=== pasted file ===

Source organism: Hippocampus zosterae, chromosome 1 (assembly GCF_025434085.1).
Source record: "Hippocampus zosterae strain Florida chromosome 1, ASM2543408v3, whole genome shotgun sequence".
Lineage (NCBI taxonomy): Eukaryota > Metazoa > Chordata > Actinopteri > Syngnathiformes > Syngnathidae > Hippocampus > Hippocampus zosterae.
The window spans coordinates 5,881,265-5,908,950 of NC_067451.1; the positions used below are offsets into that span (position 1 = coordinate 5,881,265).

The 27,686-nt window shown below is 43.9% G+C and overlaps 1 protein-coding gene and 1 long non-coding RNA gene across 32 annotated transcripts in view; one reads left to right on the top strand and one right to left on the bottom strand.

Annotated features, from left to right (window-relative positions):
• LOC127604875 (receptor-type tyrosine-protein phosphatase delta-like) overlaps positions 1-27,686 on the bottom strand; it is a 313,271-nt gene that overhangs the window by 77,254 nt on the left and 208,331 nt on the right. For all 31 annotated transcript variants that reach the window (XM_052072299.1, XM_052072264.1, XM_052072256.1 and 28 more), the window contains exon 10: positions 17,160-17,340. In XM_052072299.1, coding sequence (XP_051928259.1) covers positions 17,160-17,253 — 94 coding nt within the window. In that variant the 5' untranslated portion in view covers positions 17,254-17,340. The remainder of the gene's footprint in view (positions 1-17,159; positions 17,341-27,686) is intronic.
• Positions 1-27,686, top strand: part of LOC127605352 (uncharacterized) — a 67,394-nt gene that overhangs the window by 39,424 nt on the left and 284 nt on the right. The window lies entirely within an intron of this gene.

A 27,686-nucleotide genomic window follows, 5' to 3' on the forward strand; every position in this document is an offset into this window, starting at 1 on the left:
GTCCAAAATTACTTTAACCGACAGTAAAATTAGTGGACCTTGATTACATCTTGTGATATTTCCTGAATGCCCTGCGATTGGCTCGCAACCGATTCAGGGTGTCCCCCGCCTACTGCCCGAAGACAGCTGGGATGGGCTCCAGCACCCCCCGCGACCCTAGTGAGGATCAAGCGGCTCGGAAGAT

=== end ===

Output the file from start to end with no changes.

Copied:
Source organism: Hippocampus zosterae, chromosome 1 (assembly GCF_025434085.1).
Source record: "Hippocampus zosterae strain Florida chromosome 1, ASM2543408v3, whole genome shotgun sequence".
Lineage (NCBI taxonomy): Eukaryota > Metazoa > Chordata > Actinopteri > Syngnathiformes > Syngnathidae > Hippocampus > Hippocampus zosterae.
The window spans coordinates 5,881,265-5,908,950 of NC_067451.1; the positions used below are offsets into that span (position 1 = coordinate 5,881,265).

The 27,686-nt window shown below is 43.9% G+C and overlaps 1 protein-coding gene and 1 long non-coding RNA gene across 32 annotated transcripts in view; one reads left to right on the top strand and one right to left on the bottom strand.

Annotated features, from left to right (window-relative positions):
• LOC127604875 (receptor-type tyrosine-protein phosphatase delta-like) overlaps positions 1-27,686 on the bottom strand; it is a 313,271-nt gene that overhangs the window by 77,254 nt on the left and 208,331 nt on the right. For all 31 annotated transcript variants that reach the window (XM_052072299.1, XM_052072264.1, XM_052072256.1 and 28 more), the window contains exon 10: positions 17,160-17,340. In XM_052072299.1, coding sequence (XP_051928259.1) covers positions 17,160-17,253 — 94 coding nt within the window. In that variant the 5' untranslated portion in view covers positions 17,254-17,340. The remainder of the gene's footprint in view (positions 1-17,159; positions 17,341-27,686) is intronic.
• Positions 1-27,686, top strand: part of LOC127605352 (uncharacterized) — a 67,394-nt gene that overhangs the window by 39,424 nt on the left and 284 nt on the right. The window lies entirely within an intron of this gene.

A 27,686-nucleotide genomic window follows, 5' to 3' on the forward strand; every position in this document is an offset into this window, starting at 1 on the left:
GTCCAAAATTACTTTAACCGACAGTAAAATTAGTGGACCTTGATTACATCTTGTGATATTTCCTGAATGCCCTGCGATTGGCTCGCAACCGATTCAGGGTGTCCCCCGCCTACTGCCCGAAGACAGCTGGGATGGGCTCCAGCACCCCCCGCGACCCTAGTGAGGATCAAGCGGCTCGGAAGAT